The farm wife examines her Mennonite roots

They’re the riddle in my garden
           What has eyes but cannot see?
Like a stone, they fit my hand
            as I turn their other cheek.
With love but no regrets,
            I mash them into mounds
or whip them, scallop them,
           dice them for rivel soup.
Cancer could not lessen
           Dad’s affection for them fried.
He tells how they clustered
           like sleigh bells in the sand
where nothing else but winter
           squash and zucchini thrived.
His mother, Fannie Mishler,
           fixed them for every meal
like some cultures live on rice.
           My son-in-law from St. Louis
splashes hot sauce on their skin,
           but I fancy even their pockmarked
faces that shrivel as they age.


Christ lives in my unchosen life, resident
In the upright ashes of these brittle bones,
Mapping blood routes and checking airways,
Catching the breaking news in my nerves,

Ever exploring under wrinkling tissue skin
For portal throughout my temporal universe,
Arriving at last behind these old searching eyes
And, through haunting blur, giving vision to wings

Of candle flames fluttering about the altar’s cross
As pipes, chimes and steeple bells ring, resonate
And indwell, bidding me, familiar beggar at table,
To take bread and wine like a taster for the king.

Nearing Lazarus’ tomb

He’d seen it all. Swathes of nothingness
spun into stars, the slapping of the first fin onto land,
and now these creatures, by far the cleverest
and the saddest—though listing it that way
felt faulty, as if all happenings unfurled inch by inch
instead of blooming in one cacophony,
the apple crumpling just outside the city walls.

And it wasn’t even an apple, or fig,
or pomegranate glinting with infernal seeds,
though he’d accommodate their legends,
accept provisional truths, the same way they worked
with the earth un-sphered and stilled
in leaf-thin sketch.
                              To overlook
imprecision in the premises, concede
to the limits of both flesh and paper,
was what it meant to translate, as to love.
Which struck him as strange pottery:
roll everything that’s been into a coil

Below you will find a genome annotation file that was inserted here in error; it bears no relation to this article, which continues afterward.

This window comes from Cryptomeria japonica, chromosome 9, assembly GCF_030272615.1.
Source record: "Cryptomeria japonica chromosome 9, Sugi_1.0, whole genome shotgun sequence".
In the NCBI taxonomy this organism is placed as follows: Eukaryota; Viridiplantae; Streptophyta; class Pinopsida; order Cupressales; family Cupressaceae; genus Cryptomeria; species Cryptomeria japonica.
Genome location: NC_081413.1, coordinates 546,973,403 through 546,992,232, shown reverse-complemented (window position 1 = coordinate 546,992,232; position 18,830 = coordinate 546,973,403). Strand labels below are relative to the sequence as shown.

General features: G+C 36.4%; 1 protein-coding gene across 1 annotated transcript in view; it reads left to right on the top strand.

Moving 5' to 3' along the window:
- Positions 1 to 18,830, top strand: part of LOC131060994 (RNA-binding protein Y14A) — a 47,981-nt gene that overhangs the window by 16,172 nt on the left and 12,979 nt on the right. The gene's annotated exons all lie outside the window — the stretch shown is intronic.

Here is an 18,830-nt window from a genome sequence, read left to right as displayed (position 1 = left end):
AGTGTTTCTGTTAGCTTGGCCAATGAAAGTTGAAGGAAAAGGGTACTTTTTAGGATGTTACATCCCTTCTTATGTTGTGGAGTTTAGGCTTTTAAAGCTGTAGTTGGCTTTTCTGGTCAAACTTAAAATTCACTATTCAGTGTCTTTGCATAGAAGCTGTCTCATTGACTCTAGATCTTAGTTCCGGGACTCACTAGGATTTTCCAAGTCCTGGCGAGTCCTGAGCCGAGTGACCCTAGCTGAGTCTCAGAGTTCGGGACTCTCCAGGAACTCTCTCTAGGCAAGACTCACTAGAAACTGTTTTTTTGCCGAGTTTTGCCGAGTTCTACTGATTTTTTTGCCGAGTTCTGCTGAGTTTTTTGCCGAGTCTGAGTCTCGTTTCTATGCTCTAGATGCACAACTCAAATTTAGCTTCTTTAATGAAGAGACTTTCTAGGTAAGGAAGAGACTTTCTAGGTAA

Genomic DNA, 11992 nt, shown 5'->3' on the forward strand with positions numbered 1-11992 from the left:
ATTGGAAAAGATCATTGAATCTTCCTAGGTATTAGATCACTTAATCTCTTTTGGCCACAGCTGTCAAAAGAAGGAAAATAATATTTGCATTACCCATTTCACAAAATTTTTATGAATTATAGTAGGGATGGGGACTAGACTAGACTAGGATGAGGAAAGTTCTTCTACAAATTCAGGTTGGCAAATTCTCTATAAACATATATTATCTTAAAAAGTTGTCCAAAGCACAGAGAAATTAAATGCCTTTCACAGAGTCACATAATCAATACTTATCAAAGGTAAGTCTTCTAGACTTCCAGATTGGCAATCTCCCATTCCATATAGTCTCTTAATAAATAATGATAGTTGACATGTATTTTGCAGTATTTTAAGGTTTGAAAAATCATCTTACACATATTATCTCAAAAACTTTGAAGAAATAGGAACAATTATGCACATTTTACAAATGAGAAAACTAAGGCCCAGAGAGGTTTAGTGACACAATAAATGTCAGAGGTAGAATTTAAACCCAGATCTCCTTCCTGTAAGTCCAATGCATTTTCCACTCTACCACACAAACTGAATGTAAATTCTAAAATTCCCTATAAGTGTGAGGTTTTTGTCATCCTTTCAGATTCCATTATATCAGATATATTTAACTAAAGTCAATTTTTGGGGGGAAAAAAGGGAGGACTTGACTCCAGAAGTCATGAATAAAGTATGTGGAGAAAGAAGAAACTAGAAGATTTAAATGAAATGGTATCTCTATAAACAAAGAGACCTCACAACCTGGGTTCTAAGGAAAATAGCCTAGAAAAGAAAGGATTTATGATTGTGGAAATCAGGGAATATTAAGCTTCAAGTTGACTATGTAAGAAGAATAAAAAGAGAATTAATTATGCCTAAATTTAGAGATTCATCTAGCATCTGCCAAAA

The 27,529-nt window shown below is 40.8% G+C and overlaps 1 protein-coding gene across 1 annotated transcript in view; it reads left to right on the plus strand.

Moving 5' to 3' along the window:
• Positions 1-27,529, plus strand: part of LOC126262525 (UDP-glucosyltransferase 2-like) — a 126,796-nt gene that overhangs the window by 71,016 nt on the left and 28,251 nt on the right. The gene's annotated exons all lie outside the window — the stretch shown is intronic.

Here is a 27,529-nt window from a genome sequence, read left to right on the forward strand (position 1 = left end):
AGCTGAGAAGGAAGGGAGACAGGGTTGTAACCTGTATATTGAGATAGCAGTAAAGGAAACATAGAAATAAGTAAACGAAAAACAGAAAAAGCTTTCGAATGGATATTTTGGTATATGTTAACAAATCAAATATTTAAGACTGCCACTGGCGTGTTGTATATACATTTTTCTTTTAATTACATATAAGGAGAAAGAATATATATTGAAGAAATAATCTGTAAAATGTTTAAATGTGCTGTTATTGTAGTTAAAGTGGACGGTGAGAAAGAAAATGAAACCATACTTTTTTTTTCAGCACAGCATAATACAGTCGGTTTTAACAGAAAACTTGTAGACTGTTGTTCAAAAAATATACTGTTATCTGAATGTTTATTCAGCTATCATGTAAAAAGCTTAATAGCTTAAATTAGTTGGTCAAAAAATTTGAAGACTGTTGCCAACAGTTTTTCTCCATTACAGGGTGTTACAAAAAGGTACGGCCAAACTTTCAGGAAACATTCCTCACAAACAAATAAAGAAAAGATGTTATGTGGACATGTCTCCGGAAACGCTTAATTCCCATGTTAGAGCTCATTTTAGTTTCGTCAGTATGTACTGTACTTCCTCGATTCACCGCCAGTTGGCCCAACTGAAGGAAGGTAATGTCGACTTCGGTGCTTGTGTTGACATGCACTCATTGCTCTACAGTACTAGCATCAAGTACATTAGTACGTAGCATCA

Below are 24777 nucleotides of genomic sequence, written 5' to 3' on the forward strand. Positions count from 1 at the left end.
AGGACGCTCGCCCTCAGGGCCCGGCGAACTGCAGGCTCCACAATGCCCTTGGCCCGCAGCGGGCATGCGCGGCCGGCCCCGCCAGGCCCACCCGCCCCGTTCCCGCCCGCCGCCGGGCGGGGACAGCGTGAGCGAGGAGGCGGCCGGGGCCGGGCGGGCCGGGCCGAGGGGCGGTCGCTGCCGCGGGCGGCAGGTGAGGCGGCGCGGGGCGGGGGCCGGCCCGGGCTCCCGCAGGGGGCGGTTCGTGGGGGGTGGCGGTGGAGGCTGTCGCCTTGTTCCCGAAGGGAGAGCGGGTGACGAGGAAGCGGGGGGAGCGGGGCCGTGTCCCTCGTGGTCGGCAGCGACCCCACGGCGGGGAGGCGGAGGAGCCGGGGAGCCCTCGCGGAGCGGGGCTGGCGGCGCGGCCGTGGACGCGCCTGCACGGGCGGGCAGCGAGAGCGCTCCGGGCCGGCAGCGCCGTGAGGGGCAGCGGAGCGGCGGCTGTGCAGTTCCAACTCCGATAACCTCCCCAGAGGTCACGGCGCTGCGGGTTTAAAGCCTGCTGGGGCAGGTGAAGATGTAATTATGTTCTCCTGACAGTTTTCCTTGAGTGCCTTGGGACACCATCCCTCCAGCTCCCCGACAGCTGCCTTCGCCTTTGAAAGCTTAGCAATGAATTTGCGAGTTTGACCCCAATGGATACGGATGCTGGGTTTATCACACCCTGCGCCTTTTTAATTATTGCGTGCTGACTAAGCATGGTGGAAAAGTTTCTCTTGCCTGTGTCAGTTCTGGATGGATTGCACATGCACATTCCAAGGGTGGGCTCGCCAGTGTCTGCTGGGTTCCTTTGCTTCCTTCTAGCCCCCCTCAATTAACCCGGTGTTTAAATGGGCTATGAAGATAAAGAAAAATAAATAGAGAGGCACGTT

and score it with each day; cram self into cage
of clay and bone; daub their closed eyes in slip
and wait for it to flake off to new sight. It seemed to take
what they called a lifetime.

But they didn’t have that, not right here,
beside the village known as House-of-Misery
whose people rent their clothes. Before he even spoke
Mary’s tears were falling warm onto his feet,
carving clear trails through the coat of dust.

If you had been here. He stood
enveloped in the sound of all their moans,
entangled in her locks of dampening hair.
If you had been here. All grief’s audacity
pitched in her splintering voice, she raised her head
to look at him, and in her water-darkened eyes
he who’d seen all things felt this:
pain’s veil dividing now from everything
that is not-now. And he began to weep.

The story

We stood on a green hill
on a brisk day,
two small sisters in coats, singing
two-part harmony into a tiny grave.
Our preacher dad had asked us
to sing the one about children
and their heavenly father
at the burial of a baby, stillborn
to a couple named Story.

But this was a story
I couldn’t crack. How
could a baby be born
with no breath or life,
how could a baby be dead,
but still, born?

I looked at the mother’s eyes
as the two of us sparrowed on
about how life and death
would never sever—I knew
it meant separate—children
from God’s strong arms.

It was nice to get paid for singing,
but I didn’t want to ever be dead
and flourishing in some faraway
holy courts. Each night I prayed
uneasily that If I died before I woke
the Lord would take my soul—
God suddenly materializing
in the dark room, like a frightful thief
in the night, to spirit some unseen
part of me up and away.

I liked my real home on the prairie.
And I wanted my story: all babies born
unstill into their fathers’ arms,
everyone mounting green hills
unwounded by grave dirt,
all of us singing an old, old story
and breathing, breathing,
grace all around us like fresh air.

Natural life with no parole

That’s what it’s called the men tell me
after our discussion of Matthew Five and
what it means to turn the other cheek,
or not, the latter being the path that
brought them here. But what, I wonder
is a “natural life”? Isn’t it, really, the life
led by everyone, those behind walls and
those without, each of us living the one
life given which is to say there’s no parole
for anyone. Yet listening to the men describe
how they found Jesus, or rather He found
them despite everything, or maybe because,
I think of Paul on the road to Damascus,
the sudden light, blinding, transforming,
reforming, or then again this, a slow inner
revealing, the shy gift of sweet snowdrops